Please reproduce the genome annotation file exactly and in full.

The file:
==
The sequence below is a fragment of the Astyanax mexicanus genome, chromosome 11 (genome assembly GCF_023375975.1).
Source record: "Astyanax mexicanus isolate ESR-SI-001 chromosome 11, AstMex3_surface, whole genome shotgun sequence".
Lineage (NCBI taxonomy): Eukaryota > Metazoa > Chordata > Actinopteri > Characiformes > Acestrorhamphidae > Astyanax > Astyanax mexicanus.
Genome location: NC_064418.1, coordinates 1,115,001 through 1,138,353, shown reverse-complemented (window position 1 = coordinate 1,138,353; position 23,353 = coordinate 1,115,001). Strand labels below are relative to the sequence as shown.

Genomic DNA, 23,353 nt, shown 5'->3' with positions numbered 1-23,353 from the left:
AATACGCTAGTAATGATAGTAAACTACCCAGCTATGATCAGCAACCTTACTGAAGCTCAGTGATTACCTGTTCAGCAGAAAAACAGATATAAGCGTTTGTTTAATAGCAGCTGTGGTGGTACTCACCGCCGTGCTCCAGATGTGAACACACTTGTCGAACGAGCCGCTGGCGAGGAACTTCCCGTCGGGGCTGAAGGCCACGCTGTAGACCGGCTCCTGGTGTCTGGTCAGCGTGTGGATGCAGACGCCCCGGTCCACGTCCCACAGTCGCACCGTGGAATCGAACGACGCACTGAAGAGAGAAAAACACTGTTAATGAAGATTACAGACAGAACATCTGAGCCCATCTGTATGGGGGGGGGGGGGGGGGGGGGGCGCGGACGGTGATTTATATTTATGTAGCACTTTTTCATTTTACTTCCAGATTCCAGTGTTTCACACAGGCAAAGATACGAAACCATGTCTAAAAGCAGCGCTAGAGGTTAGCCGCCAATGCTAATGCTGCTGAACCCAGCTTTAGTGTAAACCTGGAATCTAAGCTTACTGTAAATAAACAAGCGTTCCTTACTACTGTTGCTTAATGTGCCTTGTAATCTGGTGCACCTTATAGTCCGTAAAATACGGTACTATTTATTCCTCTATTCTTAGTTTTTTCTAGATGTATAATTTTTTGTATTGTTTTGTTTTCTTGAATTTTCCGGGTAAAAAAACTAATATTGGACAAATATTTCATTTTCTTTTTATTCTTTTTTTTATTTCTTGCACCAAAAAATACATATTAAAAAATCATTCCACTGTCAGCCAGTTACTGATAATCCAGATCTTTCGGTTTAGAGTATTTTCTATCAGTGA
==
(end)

The sequence below is a fragment of the Astyanax mexicanus genome, chromosome 11 (genome assembly GCF_023375975.1).
Source record: "Astyanax mexicanus isolate ESR-SI-001 chromosome 11, AstMex3_surface, whole genome shotgun sequence".
Lineage (NCBI taxonomy): Eukaryota > Metazoa > Chordata > Actinopteri > Characiformes > Acestrorhamphidae > Astyanax > Astyanax mexicanus.
Genome location: NC_064418.1, coordinates 1,115,001 through 1,138,353, shown reverse-complemented (window position 1 = coordinate 1,138,353; position 23,353 = coordinate 1,115,001). Strand labels below are relative to the sequence as shown.

Genomic DNA, 23,353 nt, shown 5'->3' with positions numbered 1-23,353 from the left:
AATACGCTAGTAATGATAGTAAACTACCCAGCTATGATCAGCAACCTTACTGAAGCTCAGTGATTACCTGTTCAGCAGAAAAACAGATATAAGCGTTTGTTTAATAGCAGCTGTGGTGGTACTCACCGCCGTGCTCCAGATGTGAACACACTTGTCGAACGAGCCGCTGGCGAGGAACTTCCCGTCGGGGCTGAAGGCCACGCTGTAGACCGGCTCCTGGTGTCTGGTCAGCGTGTGGATGCAGACGCCCCGGTCCACGTCCCACAGTCGCACCGTGGAATCGAACGACGCACTGAAGAGAGAAAAACACTGTTAATGAAGATTACAGACAGAACATCTGAGCCCATCTGTATGGGGGGGGGGGGGGGGGGGGGGCGCGGACGGTGATTTATATTTATGTAGCACTTTTTCATTTTACTTCCAGATTCCAGTGTTTCACACAGGCAAAGATACGAAACCATGTCTAAAAGCAGCGCTAGAGGTTAGCCGCCAATGCTAATGCTGCTGAACCCAGCTTTAGTGTAAACCTGGAATCTAAGCTTACTGTAAATAAACAAGCGTTCCTTACTACTGTTGCTTAATGTGCCTTGTAATCTGGTGCACCTTATAGTCCGTAAAATACGGTACTATTTATTCCTCTATTCTTAGTTTTTTCTAGATGTATAATTTTTTGTATTGTTTTGTTTTCTTGAATTTTCCGGGTAAAAAAACTAATATTGGACAAATATTTCATTTTCTTTTTATTCTTTTTTTTATTTCTTGCACCAAAAAATACATATTAAAAAATCATTCCACTGTCAGCCAGTTACTGATAATCCAGATCTTTCGGTTTAGAGTATTTTCTATCAGTGA